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I've been using ColdFusion 9 along with the ColdFusion on Wheels Framework for about 6 months now. I still consider myself a beginner, but I am comfortable doing most things I need to.

I recently started writing full CF Script components, and I'm loving the cleanliness of the syntax. I am disappointed to lose some of the simplicity afforded by CFQuery, CFLoop, and so on... but I can live without this for now.

Recently, a few people have mentioned that Railo has better CFScript support. I'm considering switching for that reason.

What things should I keep in mind, and how do the two platforms stack against one another in terms of functionality and ease of use?

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Mel, it sounds like you really like CF9, why are you considering moving to Railo? –  Mike Brunt Feb 1 '11 at 2:55
    
@Mike, to be honest I don't have an objective reason. It appears to me that those I speak to about CF like it more. Now that certainly is a stupid reason to switch, but I would assume they know something I don't! –  Mohamad Feb 1 '11 at 3:32
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Hey Mel, never assume that others know more than you do :). As my son's karate instructor says, don't watch the person next to you to practice your form, because they may be doing wrong. Always do the research to make sure it'll fit your needs (and this question is a great start to that). By all means listen to others to begin your research. Trust, but verify. –  Dan Short Feb 1 '11 at 13:09
    
+1 what Daniel Short said. Plus, if you have access to CF9 already, you'd be silly not to use it. –  webRat Feb 1 '11 at 17:00
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4 Answers

up vote 9 down vote accepted

Here are the things you need to look for as far as differences between Railo and ColdFusion. This page lists all of the things that Adobe CF has that Railo doesn't, and vice versa:

http://www.getrailo.org/index.cfm/documentation/compatibility/cfml-compatibility/

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+1 for actually answering the question, politics aside. ;) –  Adam Tuttle Feb 2 '11 at 15:41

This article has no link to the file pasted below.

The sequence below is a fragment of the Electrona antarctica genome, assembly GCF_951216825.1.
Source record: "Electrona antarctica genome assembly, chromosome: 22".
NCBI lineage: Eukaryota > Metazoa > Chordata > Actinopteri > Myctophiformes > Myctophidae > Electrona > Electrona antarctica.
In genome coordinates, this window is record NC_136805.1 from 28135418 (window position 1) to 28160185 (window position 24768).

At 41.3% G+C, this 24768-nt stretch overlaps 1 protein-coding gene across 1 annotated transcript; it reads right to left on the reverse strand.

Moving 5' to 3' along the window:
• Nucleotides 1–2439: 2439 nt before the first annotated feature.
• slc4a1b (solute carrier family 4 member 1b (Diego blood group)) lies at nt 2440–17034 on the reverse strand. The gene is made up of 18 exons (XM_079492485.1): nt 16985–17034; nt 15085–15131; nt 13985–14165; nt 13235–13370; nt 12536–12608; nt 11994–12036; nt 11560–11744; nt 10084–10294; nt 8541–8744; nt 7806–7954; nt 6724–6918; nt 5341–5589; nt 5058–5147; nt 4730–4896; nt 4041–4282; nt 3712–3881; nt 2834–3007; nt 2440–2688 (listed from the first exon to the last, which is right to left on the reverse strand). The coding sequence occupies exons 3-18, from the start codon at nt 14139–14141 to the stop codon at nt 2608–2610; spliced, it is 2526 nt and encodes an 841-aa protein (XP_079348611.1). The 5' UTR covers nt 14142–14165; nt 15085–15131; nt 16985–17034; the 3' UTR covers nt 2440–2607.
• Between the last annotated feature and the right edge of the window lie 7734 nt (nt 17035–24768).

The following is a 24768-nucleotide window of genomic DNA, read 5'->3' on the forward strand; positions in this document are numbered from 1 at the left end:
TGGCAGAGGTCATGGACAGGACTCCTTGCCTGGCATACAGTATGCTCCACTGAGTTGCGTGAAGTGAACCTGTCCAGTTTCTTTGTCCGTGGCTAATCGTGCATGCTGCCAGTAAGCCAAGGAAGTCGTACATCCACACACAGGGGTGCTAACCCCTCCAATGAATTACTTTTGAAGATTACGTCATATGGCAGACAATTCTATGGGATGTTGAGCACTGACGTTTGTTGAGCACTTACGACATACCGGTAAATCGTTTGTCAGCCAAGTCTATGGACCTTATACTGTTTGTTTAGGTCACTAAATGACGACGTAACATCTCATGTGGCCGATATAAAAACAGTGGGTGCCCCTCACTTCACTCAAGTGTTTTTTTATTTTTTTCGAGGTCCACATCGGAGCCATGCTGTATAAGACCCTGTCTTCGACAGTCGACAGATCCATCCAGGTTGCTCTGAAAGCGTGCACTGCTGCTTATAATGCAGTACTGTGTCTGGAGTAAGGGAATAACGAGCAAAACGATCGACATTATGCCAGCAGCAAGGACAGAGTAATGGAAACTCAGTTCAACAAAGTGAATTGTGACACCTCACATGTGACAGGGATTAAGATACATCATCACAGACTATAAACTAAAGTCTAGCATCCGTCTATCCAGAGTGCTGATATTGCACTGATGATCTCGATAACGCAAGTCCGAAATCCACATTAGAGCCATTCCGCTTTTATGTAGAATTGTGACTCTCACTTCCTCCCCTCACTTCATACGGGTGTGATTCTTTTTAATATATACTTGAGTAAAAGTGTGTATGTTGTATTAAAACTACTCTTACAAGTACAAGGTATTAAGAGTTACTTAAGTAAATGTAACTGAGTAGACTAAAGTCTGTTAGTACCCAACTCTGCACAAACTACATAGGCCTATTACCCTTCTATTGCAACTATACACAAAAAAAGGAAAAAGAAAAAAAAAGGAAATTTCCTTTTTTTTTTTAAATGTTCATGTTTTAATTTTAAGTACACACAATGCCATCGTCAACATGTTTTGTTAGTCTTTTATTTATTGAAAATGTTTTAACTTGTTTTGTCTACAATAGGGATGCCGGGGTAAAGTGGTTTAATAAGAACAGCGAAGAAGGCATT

Warning that this is an incomplete list. Unfortunately the documentation for Railo is exceedingly poor. For example, their own docs say that you can use CFPDF to add headers or footers. This is not the case. The CFPDF tag in Railo does not support many of the actions in ACF. –  Jordan Reiter Apr 10 at 0:07
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Mel,

well the easiest way to try it out is to create a mapping called "/" that points to "/" and then compile this mapping from the admin. That should give you a good result on how compatible your code is in terms of compilation.

And a good thing to consider. If you are really happy with CF9, stick with it. You never change a winning team. I am of course proud of Railo and convinced it is the best CFML engine. But I am biased and you should only consider a switch if it is really necessary for different reasons. Costs, performance, memory footprint. But again, if your system runs very well on CF9, just save the money and do something else with it.

Gert Franz Railo Technologies GmbH

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many thanks for that. –  Mohamad Feb 2 '11 at 22:43
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Be careful making decisions based on anecdotes! ColdFusion 9.0.1 brought even more support for cfscript:

Support for the following:

for-in construct (for arrays) in CFScript

var declaration within for loop in CFScript

Function argument metadata Function equivalents for cfile action="upload" (FileUpload) and cffile action="uploadall" (FileUploadAll)

The following script functions have been implemented as CFCs:

dbinfo

imap

pop

ldap

feed

From: http://kb2.adobe.com/cps/847/cpsid_84725.html

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Some of these, Railo has had for awhile now before CF9 came out. Out of the ones you listed, Railo imap is different, there is no FileUploadAll. I think that's it. –  webRat Feb 1 '11 at 16:59
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If you are doing much work with PDF generation (CFdocument) or charting (cfchart), you'll want to try these out in Railo and see how they compare to what you are currently getting with Adobe CF. When I tested charting in Railo I found the Adobe CF engine to produce much nicer looking graphs. I think the PDF engine is better in Adobe CF also.

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The PDF engine in CF9 is absolute garbage. It's based on the ICE Browser, and not even the most current implementation. Even Adobe's list of officially supported CSS properties isn't even correct (for example, a lot of the "page-break" properties don't work). This one feature has been the bane of my existence for months. I've done a lot of work with it, and it is the most aggravating aspect of my job. It's frustrating for our management, our clients, and our developers. Adobe should stop advertising this as a feature of CF it's so broken. –  Luke The Obscure Apr 21 '12 at 18:38
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